By David Steinberg
“Medieval Mystics and Masters” is the theme of the University of New Mexico’s Medieval Spring Lecture Series that runs from Monday, April 28 through Thursday, May 1.
However, the territory of the subjects of the lectures range include – but go well beyond – medieval Europe.
For example, Anne C. Klein of Rice University will discuss traditions of Tibet. The topic of her 7:15 p.m. Tuesday, April 29 lecture is “Yeshe Tsogyal, the Great Bliss Queen: Meditation and Transmissiion in ‘Heart Essence’ Traditions of Tibet.” Yeshe Tsogyal is a central figure in the most ancient school of Tibetan Buddhism, according to a news release on the lecture series. “She is at once mythical and historical, an iconic student and an enlightened being in her own right.. And she is central to the furthering of wisdom,” the news release stated.
Klein is professor of religious studies at Rice and founding director and resident teacher of Dawn Mountain, a center for contemplative study and practice in Houston.
Another lecture subject is “Rumi and Medieval Sufism.” Jawid Mojaddedi, associate professor and director of graduate studies in Rutgers’ Department of Religious Studies, will discuss that subject at 7:15 p.m. May 1. Since the publication of his verse translation of the award-winning Book One of Rumi’s classic, the “Masnavi,” Mojaddedi has been working to complete the remaining books of the magnus opus.
The full name of the Sufi mystic and poet is often written as Jalal al-Din Rumi. His poetry, which resonates with people of many cultures, has had a revival in the West since the 1960s.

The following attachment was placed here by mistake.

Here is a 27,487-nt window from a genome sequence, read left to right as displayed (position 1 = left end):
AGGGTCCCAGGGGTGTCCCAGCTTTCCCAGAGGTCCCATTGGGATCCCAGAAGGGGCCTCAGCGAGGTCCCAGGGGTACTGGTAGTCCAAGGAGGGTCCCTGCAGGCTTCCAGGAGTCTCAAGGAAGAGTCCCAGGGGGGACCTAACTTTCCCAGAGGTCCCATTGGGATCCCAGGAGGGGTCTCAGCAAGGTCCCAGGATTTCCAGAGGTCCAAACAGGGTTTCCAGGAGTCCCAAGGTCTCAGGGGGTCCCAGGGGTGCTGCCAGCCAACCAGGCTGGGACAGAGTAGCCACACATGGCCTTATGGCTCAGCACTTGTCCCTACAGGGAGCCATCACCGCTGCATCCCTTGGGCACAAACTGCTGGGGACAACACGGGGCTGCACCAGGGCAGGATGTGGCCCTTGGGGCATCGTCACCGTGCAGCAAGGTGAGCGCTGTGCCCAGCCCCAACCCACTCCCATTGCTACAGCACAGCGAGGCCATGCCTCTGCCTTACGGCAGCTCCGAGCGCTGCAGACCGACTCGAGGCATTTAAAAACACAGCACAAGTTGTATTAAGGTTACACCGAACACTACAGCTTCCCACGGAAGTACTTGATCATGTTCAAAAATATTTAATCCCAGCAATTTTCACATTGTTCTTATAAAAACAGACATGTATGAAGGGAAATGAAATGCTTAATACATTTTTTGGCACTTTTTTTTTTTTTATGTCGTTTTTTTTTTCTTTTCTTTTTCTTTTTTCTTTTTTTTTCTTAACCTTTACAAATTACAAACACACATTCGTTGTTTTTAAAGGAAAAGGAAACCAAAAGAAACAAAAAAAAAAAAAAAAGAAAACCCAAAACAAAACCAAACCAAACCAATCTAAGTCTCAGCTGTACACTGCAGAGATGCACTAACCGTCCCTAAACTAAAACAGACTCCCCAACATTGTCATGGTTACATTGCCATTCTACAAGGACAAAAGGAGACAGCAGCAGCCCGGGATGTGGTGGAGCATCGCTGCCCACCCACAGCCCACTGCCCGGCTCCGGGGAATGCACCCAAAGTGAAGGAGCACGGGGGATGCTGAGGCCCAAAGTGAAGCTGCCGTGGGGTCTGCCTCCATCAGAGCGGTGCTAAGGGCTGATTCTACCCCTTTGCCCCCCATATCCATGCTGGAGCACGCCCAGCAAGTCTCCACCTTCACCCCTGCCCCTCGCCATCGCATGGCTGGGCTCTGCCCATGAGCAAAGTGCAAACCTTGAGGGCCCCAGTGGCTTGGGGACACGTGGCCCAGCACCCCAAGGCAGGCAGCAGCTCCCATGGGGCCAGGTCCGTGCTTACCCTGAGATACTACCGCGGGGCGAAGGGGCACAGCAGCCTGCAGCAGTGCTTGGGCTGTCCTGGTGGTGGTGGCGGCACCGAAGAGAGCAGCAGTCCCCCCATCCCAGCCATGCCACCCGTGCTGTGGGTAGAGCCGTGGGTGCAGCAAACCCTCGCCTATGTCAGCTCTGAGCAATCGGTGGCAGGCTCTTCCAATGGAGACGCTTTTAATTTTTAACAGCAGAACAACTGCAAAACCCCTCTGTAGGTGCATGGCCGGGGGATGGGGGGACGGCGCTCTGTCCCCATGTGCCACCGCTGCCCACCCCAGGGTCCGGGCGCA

These are the speakers and subjects of the other lectures in the series:
–Bernard McGinn, formerly at the University of Chicago Divinity School, will talk on “Two 12th Century Visionary Mystics: Hildegard of Bingen and Joachim of Fiore” at 7:15 p.m. Monday. Hildegard and Joachim were monastic figures whose images of the mysteries of salvation were similar. McGinn is the Naomi Shenstone Donnelley Professor Emeritus at the school. McGinn’s major project is a seven-volume history of Christian mysticism, “The Presence of God,” of which five volumes have been published.
–Lenn E. Goodman of Vanderbilt University will talk on “Two Muslim Masters: al-Farabi and Avicenna” at 5:15 p.m. Tuesday. Goodman is professor of philosophy and Andrew W. Mellon Professor in humanities. He is a specialist in Jewish and Islamic philosophy.
–McGinn returns to the lectern at 5:15 p.m. Wednesday talking about “Meister Eckhart: The Man from Whom God Hid Nothing.” Eckhart was a teacher at the University of Paris and a powerful mystical preacher in his native Germany.
–And Goodman gives a second lecture at 7:15 p.m. Wednesday on “Moses Maimonides – How Does His Guide Un-perplex?” Maimonides, a rabbi and physician, was born in Cordova, Spain but was exiled to Egypt during the Almohad persecutions. He wrote the “Guide to the Perplexed” in Arabic in an attempt to reconcile Neoplatonic Aristotelian philosophy with biblical questions and rabbinical insights.
The lectures take place in UNM’s Woodward Hall Room 101. At 5:15 p.m. Thursday, Rahim AlHaj will give a concert on the oud, the Middle Eastern parent of the European lute. AlHaj is an Iraqi native who lives in Albuquerque.
The lectures and the concert are free and open to the public.

 

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